CLASS OF 1974
Paul Anderson grew up in Toccoa, and played football at Furman University, where he began lifting weights. He eventually left Furman to pursue his weightlifting career, and went on to become one of the most successful and popular powerlifters ever. A true pioneer in the sport of powerlifting, he was two-time U.S. National Champion, Gold Medalist in the 1956 Olympics, and held 18 American and nine world records. He is listed in the Guinness Book of World Records as the first man to top 1100 pounds in the Olympic Triathlon with a best of 1175 pounds, earning him the title of “World’s Strongest Man.” The Paul Anderson Youth Home in Vidalia that he founded in 1961 continues to care for troubled young men from all over the country. In July 2019, an episode of the History Channel show “The Strongest Man in History” featured Paul Anderson and several of his historic feats of strength.
JAMES "DOC" HARPER
J.K. “Doc” Harper was from Elbert County, but became a South Georgia coaching icon at Thomasville High School. An outstanding athlete himself, Harper was a letter winner in both baseball and football at The University of Georgia in 1919 and 1920. He served as a teacher and coach at Thomasville from 1923 to 1940. In 17 seasons as football coach, he compiled a 105-42-14 record. He was also an outstanding basketball, baseball, and track coach while at Thomasville. A pioneering figure in high school sports, Harper helped sponsor the Southwest Georgia Athletic Association which became the organizational model for statewide regions for athletics.
Mary Dorothy “Dot” Kirby was born in West Point and attended Washington Seminary in Atlanta. Howard “Pop” Beckett introduced her to the game of golf at the Capital City Club. Kirby went on to become one of the most consistent women golfers in the country during the 1940s and 1950s. She was a two-time runner up in the Women’s Amateur Championship and won it in 1951 which was her greatest gold accomplishment. She won the Georgia Women’s Amateur Championship five times and was selected to the U.S. Curtis Cup team four times. She also claimed titles in the Southern Amateur and North-South Tournament. She is a member of the Georgia Golf Hall of Fame.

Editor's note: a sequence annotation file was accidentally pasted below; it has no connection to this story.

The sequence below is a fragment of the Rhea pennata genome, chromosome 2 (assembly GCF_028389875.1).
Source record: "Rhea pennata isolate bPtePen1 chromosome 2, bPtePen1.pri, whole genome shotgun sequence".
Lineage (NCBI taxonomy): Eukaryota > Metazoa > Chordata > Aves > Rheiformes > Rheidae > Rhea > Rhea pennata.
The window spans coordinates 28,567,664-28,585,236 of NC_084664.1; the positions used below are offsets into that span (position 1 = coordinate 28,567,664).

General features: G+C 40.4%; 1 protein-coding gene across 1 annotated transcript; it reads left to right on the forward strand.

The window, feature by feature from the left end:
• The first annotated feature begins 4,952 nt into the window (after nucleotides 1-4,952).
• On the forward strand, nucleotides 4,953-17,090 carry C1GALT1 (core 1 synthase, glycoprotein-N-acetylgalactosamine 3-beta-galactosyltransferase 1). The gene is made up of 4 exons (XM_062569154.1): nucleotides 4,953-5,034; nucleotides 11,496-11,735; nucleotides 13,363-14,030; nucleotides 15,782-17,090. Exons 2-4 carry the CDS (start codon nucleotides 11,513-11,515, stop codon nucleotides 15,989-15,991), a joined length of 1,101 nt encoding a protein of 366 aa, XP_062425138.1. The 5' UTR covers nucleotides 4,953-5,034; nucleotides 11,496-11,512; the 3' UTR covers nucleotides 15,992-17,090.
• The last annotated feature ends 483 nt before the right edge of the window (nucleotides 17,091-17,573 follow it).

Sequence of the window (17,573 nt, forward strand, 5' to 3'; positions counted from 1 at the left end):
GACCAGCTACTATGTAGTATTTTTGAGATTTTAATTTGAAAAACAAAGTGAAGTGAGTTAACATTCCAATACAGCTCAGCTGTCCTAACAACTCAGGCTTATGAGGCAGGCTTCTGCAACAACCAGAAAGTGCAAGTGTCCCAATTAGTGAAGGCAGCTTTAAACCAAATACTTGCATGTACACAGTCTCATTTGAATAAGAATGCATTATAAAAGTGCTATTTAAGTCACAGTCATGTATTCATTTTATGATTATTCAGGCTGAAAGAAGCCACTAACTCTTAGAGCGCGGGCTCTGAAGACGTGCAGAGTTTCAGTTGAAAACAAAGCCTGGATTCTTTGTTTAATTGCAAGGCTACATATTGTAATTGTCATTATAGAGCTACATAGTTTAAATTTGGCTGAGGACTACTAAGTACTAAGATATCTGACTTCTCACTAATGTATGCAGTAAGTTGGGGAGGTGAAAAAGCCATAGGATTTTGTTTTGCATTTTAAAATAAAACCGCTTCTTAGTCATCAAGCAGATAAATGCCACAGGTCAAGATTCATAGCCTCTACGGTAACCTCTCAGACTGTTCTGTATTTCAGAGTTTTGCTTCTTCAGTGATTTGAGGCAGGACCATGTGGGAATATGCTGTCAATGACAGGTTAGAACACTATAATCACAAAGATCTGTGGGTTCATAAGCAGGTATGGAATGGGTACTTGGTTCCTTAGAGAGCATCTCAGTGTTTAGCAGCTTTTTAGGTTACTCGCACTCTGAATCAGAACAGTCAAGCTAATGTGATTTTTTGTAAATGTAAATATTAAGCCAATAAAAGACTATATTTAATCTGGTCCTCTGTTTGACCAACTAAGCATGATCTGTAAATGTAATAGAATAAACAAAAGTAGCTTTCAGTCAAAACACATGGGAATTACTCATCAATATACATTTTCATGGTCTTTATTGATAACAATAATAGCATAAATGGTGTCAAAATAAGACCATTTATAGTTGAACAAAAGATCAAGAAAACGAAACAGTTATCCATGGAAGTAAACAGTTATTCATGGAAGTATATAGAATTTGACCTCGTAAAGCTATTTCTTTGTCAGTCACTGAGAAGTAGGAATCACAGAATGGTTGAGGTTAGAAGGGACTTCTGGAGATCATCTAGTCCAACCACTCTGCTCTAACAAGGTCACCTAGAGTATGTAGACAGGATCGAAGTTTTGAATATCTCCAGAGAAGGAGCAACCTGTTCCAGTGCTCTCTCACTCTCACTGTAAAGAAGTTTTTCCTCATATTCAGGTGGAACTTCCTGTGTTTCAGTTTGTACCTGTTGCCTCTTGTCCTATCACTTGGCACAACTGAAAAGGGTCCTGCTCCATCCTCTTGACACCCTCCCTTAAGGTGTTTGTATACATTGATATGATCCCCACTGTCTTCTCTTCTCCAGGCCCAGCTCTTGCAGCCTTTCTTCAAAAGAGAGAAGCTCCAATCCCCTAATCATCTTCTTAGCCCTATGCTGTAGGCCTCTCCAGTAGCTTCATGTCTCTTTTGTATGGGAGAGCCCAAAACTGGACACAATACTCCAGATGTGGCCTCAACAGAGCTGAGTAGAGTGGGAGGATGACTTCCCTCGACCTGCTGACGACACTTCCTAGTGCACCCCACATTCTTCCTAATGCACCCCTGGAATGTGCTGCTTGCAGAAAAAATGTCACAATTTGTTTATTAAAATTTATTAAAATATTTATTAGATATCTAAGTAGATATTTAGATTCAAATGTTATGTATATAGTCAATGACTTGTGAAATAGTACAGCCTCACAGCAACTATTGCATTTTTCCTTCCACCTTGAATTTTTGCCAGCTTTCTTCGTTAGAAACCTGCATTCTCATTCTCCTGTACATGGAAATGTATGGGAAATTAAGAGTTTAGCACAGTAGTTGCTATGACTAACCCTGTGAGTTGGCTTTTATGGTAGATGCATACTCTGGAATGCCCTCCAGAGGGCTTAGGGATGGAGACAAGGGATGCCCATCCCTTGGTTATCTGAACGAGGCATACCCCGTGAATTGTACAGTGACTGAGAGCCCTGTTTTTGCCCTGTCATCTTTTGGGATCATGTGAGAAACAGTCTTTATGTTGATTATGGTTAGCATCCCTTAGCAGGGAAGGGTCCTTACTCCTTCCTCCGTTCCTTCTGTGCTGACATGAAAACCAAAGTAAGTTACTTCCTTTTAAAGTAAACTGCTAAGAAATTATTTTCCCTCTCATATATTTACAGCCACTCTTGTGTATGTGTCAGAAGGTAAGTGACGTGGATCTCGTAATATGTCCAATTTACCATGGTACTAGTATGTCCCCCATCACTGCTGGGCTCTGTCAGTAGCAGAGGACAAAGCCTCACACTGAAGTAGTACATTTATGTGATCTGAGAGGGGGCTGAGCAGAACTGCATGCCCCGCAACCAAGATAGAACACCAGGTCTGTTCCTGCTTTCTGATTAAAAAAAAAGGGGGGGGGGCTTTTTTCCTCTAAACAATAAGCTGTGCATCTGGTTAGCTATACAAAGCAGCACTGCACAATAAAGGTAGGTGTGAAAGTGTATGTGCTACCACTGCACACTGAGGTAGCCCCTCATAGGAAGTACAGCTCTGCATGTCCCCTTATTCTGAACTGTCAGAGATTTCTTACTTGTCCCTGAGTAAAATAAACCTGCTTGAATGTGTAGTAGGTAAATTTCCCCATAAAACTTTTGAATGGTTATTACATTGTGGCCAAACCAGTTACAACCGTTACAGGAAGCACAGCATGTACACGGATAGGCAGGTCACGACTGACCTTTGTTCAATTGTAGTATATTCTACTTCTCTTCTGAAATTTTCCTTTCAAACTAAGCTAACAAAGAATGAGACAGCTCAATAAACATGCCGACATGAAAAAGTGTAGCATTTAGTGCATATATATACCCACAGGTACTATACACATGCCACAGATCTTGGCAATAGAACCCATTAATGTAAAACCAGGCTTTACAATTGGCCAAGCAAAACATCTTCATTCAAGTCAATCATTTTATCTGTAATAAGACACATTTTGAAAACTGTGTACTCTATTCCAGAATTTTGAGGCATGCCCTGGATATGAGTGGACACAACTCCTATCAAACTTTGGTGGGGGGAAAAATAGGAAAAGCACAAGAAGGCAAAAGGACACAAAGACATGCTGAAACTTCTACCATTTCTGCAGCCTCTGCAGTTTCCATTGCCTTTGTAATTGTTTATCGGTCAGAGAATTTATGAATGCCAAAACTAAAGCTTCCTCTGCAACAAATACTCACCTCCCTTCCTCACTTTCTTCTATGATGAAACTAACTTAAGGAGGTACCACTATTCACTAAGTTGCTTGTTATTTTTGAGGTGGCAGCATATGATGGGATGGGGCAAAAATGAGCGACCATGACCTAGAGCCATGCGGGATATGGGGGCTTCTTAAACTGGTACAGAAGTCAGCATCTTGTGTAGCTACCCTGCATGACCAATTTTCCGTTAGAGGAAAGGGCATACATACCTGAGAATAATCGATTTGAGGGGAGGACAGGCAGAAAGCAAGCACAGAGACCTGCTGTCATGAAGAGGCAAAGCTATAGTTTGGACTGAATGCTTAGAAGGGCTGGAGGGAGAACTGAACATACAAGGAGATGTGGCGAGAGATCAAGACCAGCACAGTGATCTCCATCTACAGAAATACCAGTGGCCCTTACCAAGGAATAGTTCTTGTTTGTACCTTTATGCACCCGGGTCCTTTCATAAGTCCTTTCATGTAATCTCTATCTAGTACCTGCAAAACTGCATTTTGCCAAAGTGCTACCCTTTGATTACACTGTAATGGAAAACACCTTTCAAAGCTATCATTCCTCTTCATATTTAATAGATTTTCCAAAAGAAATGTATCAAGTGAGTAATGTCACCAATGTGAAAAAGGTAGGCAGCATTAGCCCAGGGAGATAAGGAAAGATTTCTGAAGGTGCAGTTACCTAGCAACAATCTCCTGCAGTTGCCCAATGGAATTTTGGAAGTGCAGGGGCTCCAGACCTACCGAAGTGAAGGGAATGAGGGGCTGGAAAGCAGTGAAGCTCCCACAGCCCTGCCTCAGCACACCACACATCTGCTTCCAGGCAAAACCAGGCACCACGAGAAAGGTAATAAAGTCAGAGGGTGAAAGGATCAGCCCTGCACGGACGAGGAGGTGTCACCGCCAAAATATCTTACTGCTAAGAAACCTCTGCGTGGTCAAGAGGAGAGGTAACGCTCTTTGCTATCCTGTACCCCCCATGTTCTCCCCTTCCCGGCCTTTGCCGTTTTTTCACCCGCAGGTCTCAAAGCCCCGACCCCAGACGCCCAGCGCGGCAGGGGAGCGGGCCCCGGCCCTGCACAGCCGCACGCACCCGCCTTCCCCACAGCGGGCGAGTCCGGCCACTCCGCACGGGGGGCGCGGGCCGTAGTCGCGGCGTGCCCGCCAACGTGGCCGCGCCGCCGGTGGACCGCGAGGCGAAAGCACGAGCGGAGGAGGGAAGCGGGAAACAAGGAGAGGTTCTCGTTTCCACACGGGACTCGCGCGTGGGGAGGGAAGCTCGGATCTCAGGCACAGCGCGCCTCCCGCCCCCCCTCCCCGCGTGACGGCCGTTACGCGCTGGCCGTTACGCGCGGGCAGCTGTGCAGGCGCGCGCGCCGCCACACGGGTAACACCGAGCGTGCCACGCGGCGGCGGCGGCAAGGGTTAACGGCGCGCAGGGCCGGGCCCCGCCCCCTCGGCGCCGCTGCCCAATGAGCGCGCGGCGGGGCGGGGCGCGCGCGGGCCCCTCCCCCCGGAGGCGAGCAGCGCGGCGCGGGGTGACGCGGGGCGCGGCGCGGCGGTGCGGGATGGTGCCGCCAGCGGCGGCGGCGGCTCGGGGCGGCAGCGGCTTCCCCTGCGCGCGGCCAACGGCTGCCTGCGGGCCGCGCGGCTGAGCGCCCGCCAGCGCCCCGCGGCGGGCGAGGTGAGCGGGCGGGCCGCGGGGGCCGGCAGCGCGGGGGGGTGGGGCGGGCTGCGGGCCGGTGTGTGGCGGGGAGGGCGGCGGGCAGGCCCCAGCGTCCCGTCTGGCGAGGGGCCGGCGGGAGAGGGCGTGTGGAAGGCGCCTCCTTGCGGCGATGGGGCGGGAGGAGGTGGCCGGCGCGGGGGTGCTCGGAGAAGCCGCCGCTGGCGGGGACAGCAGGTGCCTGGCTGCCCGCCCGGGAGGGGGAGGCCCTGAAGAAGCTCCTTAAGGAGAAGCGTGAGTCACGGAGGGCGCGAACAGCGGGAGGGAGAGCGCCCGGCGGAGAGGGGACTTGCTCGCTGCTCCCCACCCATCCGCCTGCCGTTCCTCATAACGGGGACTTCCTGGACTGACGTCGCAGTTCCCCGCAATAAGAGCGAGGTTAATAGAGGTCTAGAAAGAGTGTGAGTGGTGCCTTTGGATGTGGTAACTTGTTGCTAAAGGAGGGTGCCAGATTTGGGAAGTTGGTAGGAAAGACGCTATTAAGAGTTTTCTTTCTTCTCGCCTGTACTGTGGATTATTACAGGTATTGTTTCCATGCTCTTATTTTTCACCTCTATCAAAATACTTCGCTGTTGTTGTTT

Martin W. “Marty” Marion was born in Richburg, South Carolina and grew up in Atlanta. He attended Tech High School and went on to play baseball at Georgia Tech. He began his career as a major-leaguer in 1940 with the St. Louis Cardinals. He remained in St. Louis his entire career, playing for both Cardinals and the Browns between 1940 and 1953. Marion was an eight-time All-Star and three-time World Series Champion during his playing career. Despite Marion’s glowing reputation, it was a surprise when sportswriters named him the National League’s Most Valuable Player in 1944. He batted only .267 with 63 RBI, both figures still the lowest for any MVP. But his work with the glove was amazing. The slick fielder dazzled the fans and the sportswriters too which led to his winning the MVP. After his playing days, Marion was a major league manager for the Cardinals, Browns, and White Sox between 1951 and 1956. He is a member of the St. Louis Cardinals Hall of Fame.
Jim Parker started his football career at Ballard Hudson High School in Macon before his family moved to Ohio during his sophomore season. He went on to sign a football scholarship at Ohio State where he was an All-America. In 1956, he moved to the NFL with the Baltimore Colts where he became one of the dominant offensive lineman in the league. During his 10-year NFL career, Parker was a five-time Pro Bowl selection as Offensive Tackle, and after switching to Guard, he was named to three more Pro Bowl teams. Parker was inducted into the College Football Hall of Fame in 1974, and was a charter inductee in Ohio State's Hall Of Fame in 1977. In 1999 Parker was selected as a first-team offensive guard on the Sports Illustrated college-football All-Century team. He also is a member of the Pro football Hall of Fame.
Everett Strupper was born in Columbus and attended high school at Riverside Military Academy in Gainesville. He played football at Georgia Tech from 1915 to 1917 where he was three-time All-Southern performer and part of the 1917 National Championship team. Strupper was one of the greatest running backs of his era and was one of the first players from the Deep South to be named a consensus first-team All-American. A great all-around athlete, he also played baseball, basketball, and ran track at Tech. He is a member of the Georgia Tech Hall of Fame as well as the College Football Hall of Fame.